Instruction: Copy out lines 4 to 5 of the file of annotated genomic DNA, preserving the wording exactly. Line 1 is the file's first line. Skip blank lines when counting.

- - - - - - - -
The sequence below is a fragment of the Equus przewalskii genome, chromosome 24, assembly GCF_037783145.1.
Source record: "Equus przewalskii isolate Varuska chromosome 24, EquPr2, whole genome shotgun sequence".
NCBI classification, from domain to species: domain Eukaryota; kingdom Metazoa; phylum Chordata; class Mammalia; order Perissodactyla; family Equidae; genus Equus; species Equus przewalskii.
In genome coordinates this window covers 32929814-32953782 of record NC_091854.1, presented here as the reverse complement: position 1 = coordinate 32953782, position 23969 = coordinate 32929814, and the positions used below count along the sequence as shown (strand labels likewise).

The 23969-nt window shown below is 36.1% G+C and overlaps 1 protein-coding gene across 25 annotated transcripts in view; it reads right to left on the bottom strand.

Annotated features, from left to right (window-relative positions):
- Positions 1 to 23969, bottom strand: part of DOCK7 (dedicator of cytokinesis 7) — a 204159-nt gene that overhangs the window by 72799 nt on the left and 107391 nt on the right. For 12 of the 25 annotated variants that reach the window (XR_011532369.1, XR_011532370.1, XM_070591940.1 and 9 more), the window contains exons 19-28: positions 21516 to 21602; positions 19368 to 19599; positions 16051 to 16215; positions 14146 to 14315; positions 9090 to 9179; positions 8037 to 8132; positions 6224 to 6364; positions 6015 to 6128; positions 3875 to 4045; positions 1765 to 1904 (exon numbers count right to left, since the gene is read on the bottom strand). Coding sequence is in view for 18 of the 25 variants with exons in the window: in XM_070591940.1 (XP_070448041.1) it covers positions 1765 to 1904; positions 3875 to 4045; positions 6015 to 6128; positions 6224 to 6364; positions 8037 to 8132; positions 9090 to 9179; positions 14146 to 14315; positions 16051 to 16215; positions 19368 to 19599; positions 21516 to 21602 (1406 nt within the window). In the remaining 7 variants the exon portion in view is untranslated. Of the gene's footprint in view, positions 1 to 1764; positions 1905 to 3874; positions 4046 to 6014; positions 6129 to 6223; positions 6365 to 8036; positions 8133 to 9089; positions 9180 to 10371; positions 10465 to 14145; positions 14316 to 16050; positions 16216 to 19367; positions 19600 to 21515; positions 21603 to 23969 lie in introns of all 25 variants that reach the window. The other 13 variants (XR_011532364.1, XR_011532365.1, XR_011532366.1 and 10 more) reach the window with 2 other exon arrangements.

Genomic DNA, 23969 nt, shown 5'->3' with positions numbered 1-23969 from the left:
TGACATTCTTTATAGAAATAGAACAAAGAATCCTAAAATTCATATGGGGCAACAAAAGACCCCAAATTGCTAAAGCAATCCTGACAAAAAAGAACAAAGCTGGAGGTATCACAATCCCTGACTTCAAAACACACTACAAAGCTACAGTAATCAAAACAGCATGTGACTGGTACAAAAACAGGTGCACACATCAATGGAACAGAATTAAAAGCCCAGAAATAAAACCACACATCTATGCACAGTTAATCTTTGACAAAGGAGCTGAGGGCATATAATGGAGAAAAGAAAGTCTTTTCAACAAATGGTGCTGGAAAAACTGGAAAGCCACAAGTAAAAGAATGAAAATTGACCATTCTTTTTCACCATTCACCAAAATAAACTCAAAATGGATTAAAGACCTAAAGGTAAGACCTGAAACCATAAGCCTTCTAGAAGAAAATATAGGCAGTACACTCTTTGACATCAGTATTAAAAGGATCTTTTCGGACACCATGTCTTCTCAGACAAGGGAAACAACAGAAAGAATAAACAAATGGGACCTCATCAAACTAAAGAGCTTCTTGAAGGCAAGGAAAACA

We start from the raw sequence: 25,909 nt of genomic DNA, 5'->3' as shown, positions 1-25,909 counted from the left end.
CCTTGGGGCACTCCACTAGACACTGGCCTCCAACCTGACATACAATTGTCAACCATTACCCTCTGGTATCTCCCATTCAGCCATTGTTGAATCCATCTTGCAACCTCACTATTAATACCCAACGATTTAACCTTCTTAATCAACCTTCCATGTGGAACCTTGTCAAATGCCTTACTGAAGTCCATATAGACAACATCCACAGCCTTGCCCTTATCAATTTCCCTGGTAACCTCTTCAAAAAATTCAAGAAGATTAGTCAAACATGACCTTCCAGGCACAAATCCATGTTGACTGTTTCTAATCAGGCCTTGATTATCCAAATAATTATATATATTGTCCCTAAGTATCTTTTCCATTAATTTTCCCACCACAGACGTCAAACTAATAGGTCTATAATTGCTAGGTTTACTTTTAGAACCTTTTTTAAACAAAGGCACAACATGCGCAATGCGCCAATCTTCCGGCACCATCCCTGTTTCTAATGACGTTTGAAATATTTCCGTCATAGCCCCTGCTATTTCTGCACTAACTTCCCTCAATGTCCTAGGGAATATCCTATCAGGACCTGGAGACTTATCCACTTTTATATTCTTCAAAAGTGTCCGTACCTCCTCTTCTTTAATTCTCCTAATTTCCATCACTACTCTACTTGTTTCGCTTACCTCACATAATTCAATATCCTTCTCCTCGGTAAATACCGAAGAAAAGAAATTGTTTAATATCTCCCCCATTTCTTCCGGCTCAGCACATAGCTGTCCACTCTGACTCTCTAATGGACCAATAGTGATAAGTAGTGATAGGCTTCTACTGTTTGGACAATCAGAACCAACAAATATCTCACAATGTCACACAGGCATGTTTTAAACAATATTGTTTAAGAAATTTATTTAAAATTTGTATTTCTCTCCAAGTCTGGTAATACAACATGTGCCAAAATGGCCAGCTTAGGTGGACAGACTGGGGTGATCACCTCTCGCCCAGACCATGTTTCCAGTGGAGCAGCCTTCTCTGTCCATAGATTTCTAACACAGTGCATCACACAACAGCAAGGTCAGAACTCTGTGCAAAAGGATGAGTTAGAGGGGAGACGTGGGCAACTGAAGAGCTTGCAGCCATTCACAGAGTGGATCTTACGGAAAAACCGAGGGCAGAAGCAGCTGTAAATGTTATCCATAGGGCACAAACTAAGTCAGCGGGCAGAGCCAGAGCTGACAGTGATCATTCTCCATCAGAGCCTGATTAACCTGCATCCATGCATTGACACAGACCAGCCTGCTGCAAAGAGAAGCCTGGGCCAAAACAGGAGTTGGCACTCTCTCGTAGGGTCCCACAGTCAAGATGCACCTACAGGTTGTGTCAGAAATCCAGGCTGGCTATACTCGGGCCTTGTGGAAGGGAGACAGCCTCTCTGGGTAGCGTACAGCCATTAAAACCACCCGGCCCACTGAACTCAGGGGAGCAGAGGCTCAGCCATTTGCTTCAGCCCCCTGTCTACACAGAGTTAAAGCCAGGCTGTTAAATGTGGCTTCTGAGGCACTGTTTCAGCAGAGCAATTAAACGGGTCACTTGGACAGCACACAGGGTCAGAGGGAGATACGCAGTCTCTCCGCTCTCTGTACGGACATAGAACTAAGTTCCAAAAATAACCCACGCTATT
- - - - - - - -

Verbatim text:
In genome coordinates this window covers 32929814-32953782 of record NC_091854.1, presented here as the reverse complement: position 1 = coordinate 32953782, position 23969 = coordinate 32929814, and the positions used below count along the sequence as shown (strand labels likewise).

The 23969-nt window shown below is 36.1% G+C and overlaps 1 protein-coding gene across 25 annotated transcripts in view; it reads right to left on the bottom strand.